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Nearest star cluster to the Sun is being disrupted by our galaxy

Is the nearest star cluster to the Sun being destroyed?

With the Ursa Major Moving Group’s exception, the Hyades cluster is the nearest open cluster, located about 153 light-years away from the Sun. The cluster is easily visible in both northern and southern hemispheres as a conspicuous ‘V’ shape of bright stars- marking the bull’s head in the constellation of Taurus.

The latest observation suggests that the cluster is being disrupted by the gravitational influence of a massive but unseen structure in our galaxy. The discovery comes out while studying how a nearby star cluster is merging into the general background of stars in our galaxy.

If this is happening, this might provide evidence for a suspected population of ‘dark matter subhalos. These imperceptible clouds of particles are believed to be relics from the formation of the Milky Way. They are currently spread across the galaxy, making up an undetectable substructure that emits a noticeable gravitational effect on whatever floats excessively close.

This discovery was based on Gaia’s Early third Data Release (EDR3) and data from the second release.

As a result, the cluster will gradually lose its stars due to start tugging. The star tugging- stars move within the cluster they tug at each other gravitationally- changes the velocity of stars and causes some stars to move towards the cluster’s edges. From there, the stars can be swept out by the gravitational pull of the galaxy, forming two long tails.

The tails are known as tidal tails, among which one tail trails the star cluster, the other pulls out ahead of it. Until recently, no one had detected these tidal tails from a nearby open star cluster.

To detect tidal tails, scientists need to spot which stars in the sky are moving similarly to the star cluster. Thanks to ESA’s Gaia, it makes it easy for scientists to precisely measure the distance and movement of more than a billion stars in our galaxy.

ESA Research Fellow Tereza Jerabkova said, “These are the two most important quantities that we need to search for tidal tails from star clusters in the Milky Way.”

Using a computer model, scientists tend to understand the range of orbits to look for. The model simulates the various perturbations that escaping stars in the cluster might feel during their hundreds of millions of years in space.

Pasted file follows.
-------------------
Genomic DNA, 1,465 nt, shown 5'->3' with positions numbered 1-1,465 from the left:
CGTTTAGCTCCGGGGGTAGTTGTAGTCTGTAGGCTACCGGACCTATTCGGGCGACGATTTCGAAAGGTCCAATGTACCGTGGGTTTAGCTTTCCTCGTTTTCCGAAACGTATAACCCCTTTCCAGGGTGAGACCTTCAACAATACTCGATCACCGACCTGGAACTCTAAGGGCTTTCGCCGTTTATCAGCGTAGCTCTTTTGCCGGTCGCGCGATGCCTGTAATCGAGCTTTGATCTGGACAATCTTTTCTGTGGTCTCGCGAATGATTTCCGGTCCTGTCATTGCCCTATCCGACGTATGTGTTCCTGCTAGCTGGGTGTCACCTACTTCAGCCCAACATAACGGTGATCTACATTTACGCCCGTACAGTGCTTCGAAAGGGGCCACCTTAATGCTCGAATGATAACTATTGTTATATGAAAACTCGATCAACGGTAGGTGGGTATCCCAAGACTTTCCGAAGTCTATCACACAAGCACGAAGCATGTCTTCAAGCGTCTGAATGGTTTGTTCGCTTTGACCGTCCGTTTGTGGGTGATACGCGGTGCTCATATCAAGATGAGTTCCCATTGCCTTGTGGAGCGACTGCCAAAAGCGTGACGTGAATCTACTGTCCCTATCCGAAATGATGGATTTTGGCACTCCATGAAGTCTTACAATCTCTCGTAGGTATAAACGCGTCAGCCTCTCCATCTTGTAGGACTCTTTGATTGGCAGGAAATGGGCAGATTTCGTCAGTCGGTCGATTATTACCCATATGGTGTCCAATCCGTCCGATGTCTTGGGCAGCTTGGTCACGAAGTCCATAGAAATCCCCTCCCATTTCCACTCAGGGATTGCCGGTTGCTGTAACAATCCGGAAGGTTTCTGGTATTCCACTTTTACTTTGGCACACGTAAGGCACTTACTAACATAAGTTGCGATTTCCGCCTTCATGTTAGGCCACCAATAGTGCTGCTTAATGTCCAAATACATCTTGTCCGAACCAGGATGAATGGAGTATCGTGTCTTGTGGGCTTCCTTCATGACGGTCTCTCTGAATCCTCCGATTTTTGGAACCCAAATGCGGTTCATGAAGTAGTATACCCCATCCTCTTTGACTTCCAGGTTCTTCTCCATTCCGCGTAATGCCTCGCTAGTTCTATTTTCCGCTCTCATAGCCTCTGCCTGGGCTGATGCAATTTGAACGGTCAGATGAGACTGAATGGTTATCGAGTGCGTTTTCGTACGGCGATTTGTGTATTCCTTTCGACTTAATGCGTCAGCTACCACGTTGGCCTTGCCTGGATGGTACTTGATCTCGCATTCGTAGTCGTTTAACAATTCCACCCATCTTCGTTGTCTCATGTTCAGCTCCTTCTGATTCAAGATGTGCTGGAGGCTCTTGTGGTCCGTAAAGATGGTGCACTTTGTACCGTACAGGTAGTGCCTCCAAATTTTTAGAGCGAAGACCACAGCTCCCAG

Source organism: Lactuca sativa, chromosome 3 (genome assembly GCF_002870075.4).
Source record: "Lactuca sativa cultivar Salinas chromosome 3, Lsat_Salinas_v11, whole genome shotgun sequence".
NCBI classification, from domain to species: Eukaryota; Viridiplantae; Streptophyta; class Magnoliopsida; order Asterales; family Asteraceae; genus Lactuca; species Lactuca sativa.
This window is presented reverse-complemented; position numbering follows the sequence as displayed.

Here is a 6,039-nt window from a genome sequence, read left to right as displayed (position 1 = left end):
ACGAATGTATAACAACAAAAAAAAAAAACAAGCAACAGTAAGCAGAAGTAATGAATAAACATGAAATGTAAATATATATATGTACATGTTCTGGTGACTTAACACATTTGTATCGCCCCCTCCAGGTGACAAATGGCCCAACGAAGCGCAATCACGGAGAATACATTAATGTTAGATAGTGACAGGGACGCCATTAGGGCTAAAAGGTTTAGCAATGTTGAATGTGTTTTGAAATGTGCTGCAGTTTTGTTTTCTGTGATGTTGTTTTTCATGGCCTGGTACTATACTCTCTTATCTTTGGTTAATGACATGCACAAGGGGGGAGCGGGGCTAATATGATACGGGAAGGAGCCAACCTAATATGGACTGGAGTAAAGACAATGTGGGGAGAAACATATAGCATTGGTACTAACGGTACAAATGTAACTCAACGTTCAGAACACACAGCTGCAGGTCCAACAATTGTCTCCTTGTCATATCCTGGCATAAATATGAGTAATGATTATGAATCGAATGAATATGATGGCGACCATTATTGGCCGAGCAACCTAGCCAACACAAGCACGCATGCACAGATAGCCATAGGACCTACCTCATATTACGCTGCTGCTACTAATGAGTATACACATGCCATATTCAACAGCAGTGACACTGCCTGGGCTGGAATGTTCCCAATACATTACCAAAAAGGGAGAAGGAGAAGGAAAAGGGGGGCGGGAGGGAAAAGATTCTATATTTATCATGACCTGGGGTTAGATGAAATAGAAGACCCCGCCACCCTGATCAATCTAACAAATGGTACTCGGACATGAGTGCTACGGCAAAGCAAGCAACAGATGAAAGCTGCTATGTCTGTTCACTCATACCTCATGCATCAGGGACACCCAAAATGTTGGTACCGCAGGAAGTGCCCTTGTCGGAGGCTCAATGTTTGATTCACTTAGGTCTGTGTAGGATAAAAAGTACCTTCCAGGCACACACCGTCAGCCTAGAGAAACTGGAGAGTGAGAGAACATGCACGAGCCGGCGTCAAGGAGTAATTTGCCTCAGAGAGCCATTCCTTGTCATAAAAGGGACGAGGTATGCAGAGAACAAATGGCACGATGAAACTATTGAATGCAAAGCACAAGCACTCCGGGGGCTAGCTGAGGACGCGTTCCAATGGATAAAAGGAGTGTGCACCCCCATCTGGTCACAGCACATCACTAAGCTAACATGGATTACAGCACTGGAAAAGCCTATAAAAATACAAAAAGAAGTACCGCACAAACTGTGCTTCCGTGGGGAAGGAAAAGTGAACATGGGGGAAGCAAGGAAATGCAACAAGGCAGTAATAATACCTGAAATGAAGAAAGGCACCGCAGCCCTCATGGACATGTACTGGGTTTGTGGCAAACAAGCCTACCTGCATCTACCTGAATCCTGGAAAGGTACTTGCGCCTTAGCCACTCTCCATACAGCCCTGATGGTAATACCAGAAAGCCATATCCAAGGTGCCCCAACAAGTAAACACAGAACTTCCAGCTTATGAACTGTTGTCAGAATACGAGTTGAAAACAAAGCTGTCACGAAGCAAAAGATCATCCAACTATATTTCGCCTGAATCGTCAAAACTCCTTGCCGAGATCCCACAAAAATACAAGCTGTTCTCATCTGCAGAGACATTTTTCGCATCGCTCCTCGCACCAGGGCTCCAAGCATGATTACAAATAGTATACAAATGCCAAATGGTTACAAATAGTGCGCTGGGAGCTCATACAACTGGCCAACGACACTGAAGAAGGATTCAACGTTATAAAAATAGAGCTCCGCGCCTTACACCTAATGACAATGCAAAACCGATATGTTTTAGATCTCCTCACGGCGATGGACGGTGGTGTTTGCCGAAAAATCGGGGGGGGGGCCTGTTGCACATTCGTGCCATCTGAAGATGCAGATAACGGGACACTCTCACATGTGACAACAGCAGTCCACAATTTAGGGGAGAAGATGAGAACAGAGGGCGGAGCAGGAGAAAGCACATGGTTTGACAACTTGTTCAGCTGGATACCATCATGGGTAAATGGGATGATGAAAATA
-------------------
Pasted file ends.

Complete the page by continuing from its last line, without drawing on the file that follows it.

After running and comparing the simulations to the real data, scientists determined thousands of former Gaia data members. These stars now stretch for thousands of light-years across the galaxy in two enormous tidal tails.

Scientists were a little shocked after knowing that something is missing in the trailing tidal tail. It implies that something much more brutal is taking place than the star cluster gently ‘dissolving.’

After running the simulation one more time, Tereza showed that the data could be reproduced if that tail had collided with a cloud of matter containing about 10 million solar masses.

She said, “There must have been a close interaction with this massive clump, and the Hyades just got smashed.”

“But what could that clump be? There are no observations of a gas cloud or star cluster that massive nearby. If no visible structure is detected even in future targeted searches, it could be a dark matter sub-halo.”

“With Gaia, the way we see the Milky Way has completely changed. And with these discoveries, we will be able to map the Milky Way’s sub-structures much better than ever before.”

“And having proved the technique with the Hyades, we are now extending the work by looking for tidal tails from other, more distant star clusters.”

Journal Reference:
  1. Tereza Jerabkova et al. The 800 pc long tidal tails of the Hyades star cluster: Possible discovery of candidate epicyclic overdensities from an open star cluster⋆ DOI: 10.1051/0004-6361/202039949

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